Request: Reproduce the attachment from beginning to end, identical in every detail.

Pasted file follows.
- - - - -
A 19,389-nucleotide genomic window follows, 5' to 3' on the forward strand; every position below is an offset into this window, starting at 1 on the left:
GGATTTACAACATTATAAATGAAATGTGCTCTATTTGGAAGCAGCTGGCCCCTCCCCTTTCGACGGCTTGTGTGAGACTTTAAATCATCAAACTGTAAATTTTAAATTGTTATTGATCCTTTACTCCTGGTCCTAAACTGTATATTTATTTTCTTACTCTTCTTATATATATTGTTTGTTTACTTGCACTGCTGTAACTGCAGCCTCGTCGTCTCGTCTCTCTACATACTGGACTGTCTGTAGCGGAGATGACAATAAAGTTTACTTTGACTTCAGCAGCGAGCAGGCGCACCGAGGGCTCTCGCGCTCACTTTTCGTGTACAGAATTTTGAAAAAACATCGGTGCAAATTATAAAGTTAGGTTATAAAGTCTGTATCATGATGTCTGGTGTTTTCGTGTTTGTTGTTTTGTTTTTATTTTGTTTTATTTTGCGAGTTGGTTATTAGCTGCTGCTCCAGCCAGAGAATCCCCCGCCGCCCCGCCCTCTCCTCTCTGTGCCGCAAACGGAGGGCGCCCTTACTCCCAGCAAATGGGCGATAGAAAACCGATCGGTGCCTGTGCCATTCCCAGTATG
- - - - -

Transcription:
A 19,389-nucleotide genomic window follows, 5' to 3' on the forward strand; every position below is an offset into this window, starting at 1 on the left:
GGATTTACAACATTATAAATGAAATGTGCTCTATTTGGAAGCAGCTGGCCCCTCCCCTTTCGACGGCTTGTGTGAGACTTTAAATCATCAAACTGTAAATTTTAAATTGTTATTGATCCTTTACTCCTGGTCCTAAACTGTATATTTATTTTCTTACTCTTCTTATATATATTGTTTGTTTACTTGCACTGCTGTAACTGCAGCCTCGTCGTCTCGTCTCTCTACATACTGGACTGTCTGTAGCGGAGATGACAATAAAGTTTACTTTGACTTCAGCAGCGAGCAGGCGCACCGAGGGCTCTCGCGCTCACTTTTCGTGTACAGAATTTTGAAAAAACATCGGTGCAAATTATAAAGTTAGGTTATAAAGTCTGTATCATGATGTCTGGTGTTTTCGTGTTTGTTGTTTTGTTTTTATTTTGTTTTATTTTGCGAGTTGGTTATTAGCTGCTGCTCCAGCCAGAGAATCCCCCGCCGCCCCGCCCTCTCCTCTCTGTGCCGCAAACGGAGGGCGCCCTTACTCCCAGCAAATGGGCGATAGAAAACCGATCGGTGCCTGTGCCATTCCCAGTATG